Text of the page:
An important feature would be missing if
pipe returned a single file descriptor to be used for both reading and writing: there would be no way to signal EOF.
With pipes as they are, the read fd sees EOF when the last copy of the write fd is closed. With hypothetical single-fd pipes, you'd need an extra syscall, like
shutdown for sockets, but applied to a pipe. (Remember that pipes are a older than sockets, and
shutdown didn't exist before sockets.)
And who would be responsible for calling this
pipe_shutdown() syscall? Suppose you do this:
grep foo /etc/passwd | head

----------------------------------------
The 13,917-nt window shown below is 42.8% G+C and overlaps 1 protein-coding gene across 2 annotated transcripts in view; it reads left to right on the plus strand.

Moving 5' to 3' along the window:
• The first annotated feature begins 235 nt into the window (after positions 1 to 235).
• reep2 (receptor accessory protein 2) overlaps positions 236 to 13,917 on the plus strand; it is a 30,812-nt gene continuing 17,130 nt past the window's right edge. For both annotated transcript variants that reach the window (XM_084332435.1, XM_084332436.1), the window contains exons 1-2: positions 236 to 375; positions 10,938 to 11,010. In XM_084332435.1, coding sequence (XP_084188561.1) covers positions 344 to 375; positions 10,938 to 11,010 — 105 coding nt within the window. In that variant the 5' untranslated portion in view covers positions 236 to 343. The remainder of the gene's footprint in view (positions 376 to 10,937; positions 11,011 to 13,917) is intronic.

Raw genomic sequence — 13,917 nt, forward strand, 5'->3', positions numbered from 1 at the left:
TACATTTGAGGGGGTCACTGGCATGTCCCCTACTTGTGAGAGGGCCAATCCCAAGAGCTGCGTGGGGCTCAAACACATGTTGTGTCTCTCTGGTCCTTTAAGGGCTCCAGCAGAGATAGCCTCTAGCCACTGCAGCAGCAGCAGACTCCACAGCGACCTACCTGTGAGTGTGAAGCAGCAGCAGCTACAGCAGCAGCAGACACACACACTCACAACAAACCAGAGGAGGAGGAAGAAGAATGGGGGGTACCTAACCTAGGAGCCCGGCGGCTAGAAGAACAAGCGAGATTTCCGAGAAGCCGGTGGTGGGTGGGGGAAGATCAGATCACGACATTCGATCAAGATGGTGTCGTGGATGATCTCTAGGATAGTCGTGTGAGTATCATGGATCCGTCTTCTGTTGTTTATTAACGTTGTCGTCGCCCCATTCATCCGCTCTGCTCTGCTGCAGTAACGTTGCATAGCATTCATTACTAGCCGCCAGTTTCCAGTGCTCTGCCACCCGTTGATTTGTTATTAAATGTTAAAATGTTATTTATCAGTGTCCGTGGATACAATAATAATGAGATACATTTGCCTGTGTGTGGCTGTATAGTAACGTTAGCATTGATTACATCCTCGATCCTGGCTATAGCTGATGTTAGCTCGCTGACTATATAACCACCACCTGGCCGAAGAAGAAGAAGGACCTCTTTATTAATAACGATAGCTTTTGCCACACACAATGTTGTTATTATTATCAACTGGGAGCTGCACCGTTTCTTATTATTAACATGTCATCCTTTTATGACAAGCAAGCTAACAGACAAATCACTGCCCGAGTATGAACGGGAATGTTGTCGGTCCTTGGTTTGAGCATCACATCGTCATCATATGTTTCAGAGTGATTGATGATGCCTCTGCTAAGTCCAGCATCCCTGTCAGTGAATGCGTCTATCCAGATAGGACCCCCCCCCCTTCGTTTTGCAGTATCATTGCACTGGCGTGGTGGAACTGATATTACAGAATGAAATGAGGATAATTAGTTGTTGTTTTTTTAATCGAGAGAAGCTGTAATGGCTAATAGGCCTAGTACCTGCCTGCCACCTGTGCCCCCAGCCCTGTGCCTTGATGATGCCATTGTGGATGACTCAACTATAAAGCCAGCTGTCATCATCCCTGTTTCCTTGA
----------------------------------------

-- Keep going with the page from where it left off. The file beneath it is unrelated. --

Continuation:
If there's only a single fd, which
head have both inherited, then somehow when
head needs to receive an EOF. But the fd held by the
head process is writable, so the kernel doesn't know for sure that nothing more will be written to the pipe. You may be thinking: process exit should automatically send EOF on all pipe fds held by the process. But that'll break a lot of stuff, like
( echo FOO ; grep foo /etc/passwd ) | more
echo writes to the pipe and exits, and we don't want an EOF to happen yet.
grep is still going to write to the pipe. And that problem isn't limited to the "obscure" case of parenthesized subshells. It can happen any time a shell script is used on the left side of a pipe.
If you'll think it over, the pipe EOF mechanism really requires a distinction between fds that can write to the pipe and fds that can only read it. And that's not dependent on how many processes are involved.